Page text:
Yes. It certainly seems so.
Here’s the transcript from a mini-interview of Steve Jobs by Walt Mossberg -
Mossberg: Why should she buy a book for $14.99 on your device when she can buy that for $9.99 on the Amazon Kindle?
Jobs: Well, that won’t be the case.
Mossberg: Meaning you won’t be $14.99 or they won’t be $9.99.
Jobs: Aah … the prices will be the same. (Laughing by the audience and then by Jobs) Publishers are actually withholding books from Amazon. They’re not happy really.
Check out the Walt Mossberg and Steve Jobs video at All Things Digital.
Why Publishers are withholding books from Amazon
We’ve had Hachette and Simon & Schuster and a few more of the big Publishers delay ebook releases by 1-4 months.
There are lots of reasons Publishers are wary of Amazon -
- Amazon already has a lot of power due to its physical book sales.
- Amazon’s $9.99 pricing for eBooks scares Publishers – They feel that $9.99 is an unsustainable price.
- Amazon’s lead in the eReader market scares Publishers.
- Amazon’s alleged 90% share in eBook sales threatens Publishers.
- Amazon getting into Publishing with Encore also worries Publishers.
Thomas Brookside comments at GalleyCat and points out one reason that hasn’t been discussed before (he also points out the $9.99 factor) -
The publishers are angry at Amazon because Amazon takes a loss on some titles to be able to sell them at $9.99, and the publishers don’t want people to get used to paying $9.99 for ebooks.
The publishers are also angry at Amazon because Amazon allows authors to self-publish directly to the Kindle and price however they want, and this had led to a lot of indie authors selling books for $2.99 or less outselling midlist authors from traditional publishers.
Why Apple seems a better option to Publishers than Amazon
The Big Money blog points out that Publishers, despite the higher prices, will make less from eBook sales on Apple iPad than they do from sales on Kindle.
Why then are Publishers going to withhold from Amazon and give to Apple?
- Publishers don’t want users to get used to $9.99. They think Amazon are going to start paying them less eventually so they want to push $14.99 as the new price.
- Amazon has too much power – Publishers want to weaken Amazon and play off Amazon against Apple against B&N and so on.
- Publishers want their status as gatekeepers upheld. If the iPad Books Store doesn’t allow indie authors then we have a third reason Publishers love iPad.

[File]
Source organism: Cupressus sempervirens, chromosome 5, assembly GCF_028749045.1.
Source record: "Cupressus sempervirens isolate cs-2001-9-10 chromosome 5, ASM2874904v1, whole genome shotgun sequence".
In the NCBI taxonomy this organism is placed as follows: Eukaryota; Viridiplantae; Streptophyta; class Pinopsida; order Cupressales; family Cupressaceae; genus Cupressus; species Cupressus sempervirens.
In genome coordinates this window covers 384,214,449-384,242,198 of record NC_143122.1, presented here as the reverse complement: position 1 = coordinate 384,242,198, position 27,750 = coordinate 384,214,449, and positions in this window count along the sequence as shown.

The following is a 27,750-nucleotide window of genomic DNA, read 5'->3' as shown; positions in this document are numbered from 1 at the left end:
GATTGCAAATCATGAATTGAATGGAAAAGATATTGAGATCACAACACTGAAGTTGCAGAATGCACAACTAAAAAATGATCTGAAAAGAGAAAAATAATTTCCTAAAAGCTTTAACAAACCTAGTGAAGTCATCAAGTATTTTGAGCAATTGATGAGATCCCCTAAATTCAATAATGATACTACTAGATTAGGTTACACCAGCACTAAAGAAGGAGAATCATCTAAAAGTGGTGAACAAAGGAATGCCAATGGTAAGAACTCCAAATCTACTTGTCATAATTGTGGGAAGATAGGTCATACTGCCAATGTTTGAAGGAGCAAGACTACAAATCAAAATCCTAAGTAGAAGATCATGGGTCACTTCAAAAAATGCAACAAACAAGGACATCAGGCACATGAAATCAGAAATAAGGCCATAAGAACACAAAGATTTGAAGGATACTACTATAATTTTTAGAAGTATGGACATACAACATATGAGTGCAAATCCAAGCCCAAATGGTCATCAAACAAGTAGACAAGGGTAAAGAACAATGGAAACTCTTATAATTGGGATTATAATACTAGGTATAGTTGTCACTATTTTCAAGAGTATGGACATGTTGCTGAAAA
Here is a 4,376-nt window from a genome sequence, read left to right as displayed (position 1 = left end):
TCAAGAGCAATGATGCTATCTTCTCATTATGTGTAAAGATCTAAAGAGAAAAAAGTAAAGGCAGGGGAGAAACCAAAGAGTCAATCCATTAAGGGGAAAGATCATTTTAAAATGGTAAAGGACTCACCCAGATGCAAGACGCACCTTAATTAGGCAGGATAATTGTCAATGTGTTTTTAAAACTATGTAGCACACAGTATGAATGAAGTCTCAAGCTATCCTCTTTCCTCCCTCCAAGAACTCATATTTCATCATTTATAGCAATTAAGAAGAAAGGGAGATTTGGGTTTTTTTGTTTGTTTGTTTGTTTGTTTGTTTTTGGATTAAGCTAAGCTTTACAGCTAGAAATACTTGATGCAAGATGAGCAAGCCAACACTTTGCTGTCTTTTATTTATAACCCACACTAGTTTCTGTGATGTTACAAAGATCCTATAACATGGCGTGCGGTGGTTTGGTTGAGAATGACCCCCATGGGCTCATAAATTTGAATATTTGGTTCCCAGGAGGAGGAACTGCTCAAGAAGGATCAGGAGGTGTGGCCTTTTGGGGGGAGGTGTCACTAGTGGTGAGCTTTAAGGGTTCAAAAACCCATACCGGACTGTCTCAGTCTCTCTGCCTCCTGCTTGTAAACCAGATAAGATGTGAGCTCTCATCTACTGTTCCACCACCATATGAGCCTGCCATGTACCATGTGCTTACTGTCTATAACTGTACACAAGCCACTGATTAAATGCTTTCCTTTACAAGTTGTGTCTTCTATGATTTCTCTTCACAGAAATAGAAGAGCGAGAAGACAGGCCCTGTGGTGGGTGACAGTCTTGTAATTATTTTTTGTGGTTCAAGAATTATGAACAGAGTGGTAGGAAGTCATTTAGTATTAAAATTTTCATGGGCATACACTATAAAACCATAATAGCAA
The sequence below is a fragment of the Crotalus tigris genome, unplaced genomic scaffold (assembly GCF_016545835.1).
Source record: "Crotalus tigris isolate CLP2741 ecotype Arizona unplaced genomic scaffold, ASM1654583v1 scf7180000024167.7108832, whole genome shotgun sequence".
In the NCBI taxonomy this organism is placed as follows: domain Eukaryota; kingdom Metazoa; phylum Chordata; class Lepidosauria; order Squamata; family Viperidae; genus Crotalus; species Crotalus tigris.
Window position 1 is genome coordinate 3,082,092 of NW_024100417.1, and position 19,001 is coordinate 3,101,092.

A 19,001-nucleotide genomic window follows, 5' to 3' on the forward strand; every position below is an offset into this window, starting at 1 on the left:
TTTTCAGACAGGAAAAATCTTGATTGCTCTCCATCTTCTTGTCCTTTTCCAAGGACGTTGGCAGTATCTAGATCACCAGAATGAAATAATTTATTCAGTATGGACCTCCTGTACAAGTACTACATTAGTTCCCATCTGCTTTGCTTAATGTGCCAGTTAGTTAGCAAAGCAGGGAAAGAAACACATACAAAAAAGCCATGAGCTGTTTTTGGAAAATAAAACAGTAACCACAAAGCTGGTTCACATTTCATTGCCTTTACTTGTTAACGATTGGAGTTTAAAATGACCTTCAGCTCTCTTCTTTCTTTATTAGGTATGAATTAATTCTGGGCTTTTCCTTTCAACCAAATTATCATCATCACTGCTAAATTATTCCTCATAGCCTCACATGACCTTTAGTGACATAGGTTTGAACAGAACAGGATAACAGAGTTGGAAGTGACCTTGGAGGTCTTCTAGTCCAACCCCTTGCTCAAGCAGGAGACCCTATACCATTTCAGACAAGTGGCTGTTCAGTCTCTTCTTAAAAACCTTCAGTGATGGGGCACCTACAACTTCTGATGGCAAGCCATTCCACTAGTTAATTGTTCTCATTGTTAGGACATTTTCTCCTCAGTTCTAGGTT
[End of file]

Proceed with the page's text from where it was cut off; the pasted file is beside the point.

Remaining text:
Thomas Brookside’s comment above is spot-on. Publishers are desperate to find a weapon against Amazon and the iPad is just that.
What exactly are Publishers going to do?
They’ll try to create an artificial distinction -
- eBook Hardcovers that are released at $14.99 and only sold on platforms that agree to that price.
- eBook Paperbacks that can be sold for $12.99 and $9.99 a few months after release of the eBook Hardcovers.
Why? Because they know eBooks are taking off and they want to keep their iron grip on book profits and what books get published.
Since Apple is willing to play along with eBooks at $14.99 they get those at the same time as the hardcover is released (via Big Money) -
The Wall Street Journal has Hachette Group CEO David Young announcing that nearly all of his firm’s titles will now be released simultaneously in electronic format with the print editions.
The implication in the story is that Apple is offering trading terms attractive enough to motivate the company to do so.
The one unknown is how customers are going to respond.
Customers are going to pick the eReader and the Authors/Publishers that are pro-customer
We’ve had over 2 years of $9.99 eBooks. Publishers can’t just reset prices to $14.99.
Here’s what’s going to happen -
- Readers start boycotting Publishers who push $14.99 and delay the release of $9.99 versions.
- Readers will start pirating more.
- Independent Authors and Smaller Publishers will start getting read more.
- Amazon’s Encore program will start seeing more success.
Publishers and Apple will, inadvertently, rally readers around the Kindle and $9.99 prices.
If Nook being late seems like a Christmas Present – imposing $14.99 prices and locking out the Kindle and readers (thereby driving them into each other’s arms) will be the gift of the decade.
Are customers really going to pick the company that gives them lower prices?
That is a stupid question. Except to Publishers.
You have to wonder what Publishers are thinking. It’s exactly what Walt Mossberg asked Steve Jobs -
Why pay $14.99 on the iPad when you can get books for $9.99 on Kindle?
Well, Publishers are saying they’re not going to let Amazon sell $9.99 books – even if it is Amazon subsidizing prices.
That’s pretty ridiculous and a stand like that paints Publishers as evil and Amazon (and the Kindle) as good. As long as Amazon keep improving the Kindle rapidly they’re set to dominate eBooks for a long time.